Nothing could be more enchanting than a Summer wedding — or two! — in Charleston’s fabled Lowcountry. A centuries-old plantation, an avenue of ancient oaks dripping moss, a storied ballroom, a sand dune at sunset . . . but in A Lowcountry Wedding, Mary Alice Monroe’s newest installment in her bestselling Lowcountry Summer series, wedding bells might not be as close to chiming as one might think . . .
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They held hands as they climbed the stairs to Blake’s apartment, then paused at the door and smiled. They both knew what awaited them on the other side. Once the key entered the lock, Hobbs began his deep-throated huff of warning. They heard the dog’s nails clicking on the hardwood, then the exploratory deep sniffs at the door.
“Are you ready for your welcome?” Blake asked, turning the key.
Carson smiled and nodded, bracing herself. When the door opened, the giant golden Labrador licked Blake’s hand, then immediately went to sniff the new person — Carson’s boots, her jeans, her extended hand. Then, with a high yelp of recognition, Hobbs began barking and whining with excitement, his tail waving back and forth. Carson couldn’t have asked for a warmer homecoming. She bent low to scratch behind his ears and pet his fur.
After Blake settled his dog and they entered the small two bedroom apartment, a moment of tension came between them, the first since she’d seen him. The air around them felt charged with energy and want.
“I’ll put the flowers in water,” Blake said, taking the roses from her.
She brought them to her nose, inhaling their heady scent once more before relinquishing them to Blake. He was watching her, his pupils pulsing. He stood motionless for a second, then in a sweep tossed the roses to the nearby sofa and stepped forward to place his long hands on her cheeks and draw her lips to his.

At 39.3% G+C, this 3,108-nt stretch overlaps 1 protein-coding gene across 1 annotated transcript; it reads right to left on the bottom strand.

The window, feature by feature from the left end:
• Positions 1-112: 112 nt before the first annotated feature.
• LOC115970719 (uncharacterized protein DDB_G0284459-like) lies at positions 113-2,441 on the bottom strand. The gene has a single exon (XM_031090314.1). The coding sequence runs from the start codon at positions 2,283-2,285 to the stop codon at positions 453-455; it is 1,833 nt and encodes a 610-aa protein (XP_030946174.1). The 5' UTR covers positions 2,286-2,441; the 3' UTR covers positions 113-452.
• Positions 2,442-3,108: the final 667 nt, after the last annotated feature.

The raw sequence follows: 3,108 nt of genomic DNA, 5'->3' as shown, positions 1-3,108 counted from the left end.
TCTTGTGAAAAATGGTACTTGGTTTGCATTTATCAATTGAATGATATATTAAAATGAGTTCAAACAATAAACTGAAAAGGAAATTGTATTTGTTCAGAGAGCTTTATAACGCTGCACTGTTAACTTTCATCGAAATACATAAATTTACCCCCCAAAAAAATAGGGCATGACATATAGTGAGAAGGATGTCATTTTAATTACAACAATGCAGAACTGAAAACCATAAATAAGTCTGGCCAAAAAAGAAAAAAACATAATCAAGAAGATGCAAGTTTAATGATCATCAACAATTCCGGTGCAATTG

He drank from her lips like a man parched. His tongue probed, separating her lips and plunging into the moisture he’d not tasted for months. She welcomed him, clasping herself tighter to him with a soft moan in her throat. It was always like this with them. A kiss was like spontaneous combustion. Neither of them could stop now, nor would they want to. Outside, lightning flashed, and seconds later, thunder rumbled close, loud. The lights flickered. Hobbs whined and curled up in his bed.
Blake pulled back from Carson’s lips, let his hands slide down her arms to her hands, and said, “I’ve missed you.”
“I’ve missed you, too.”
He took her hand and, without another word spoken, led her to his room and to his bed. The cold front gusted at the windows, rattling the frames as rain sluiced through the air. But inside, the small apartment welcomed the lovers and protected them from the storm.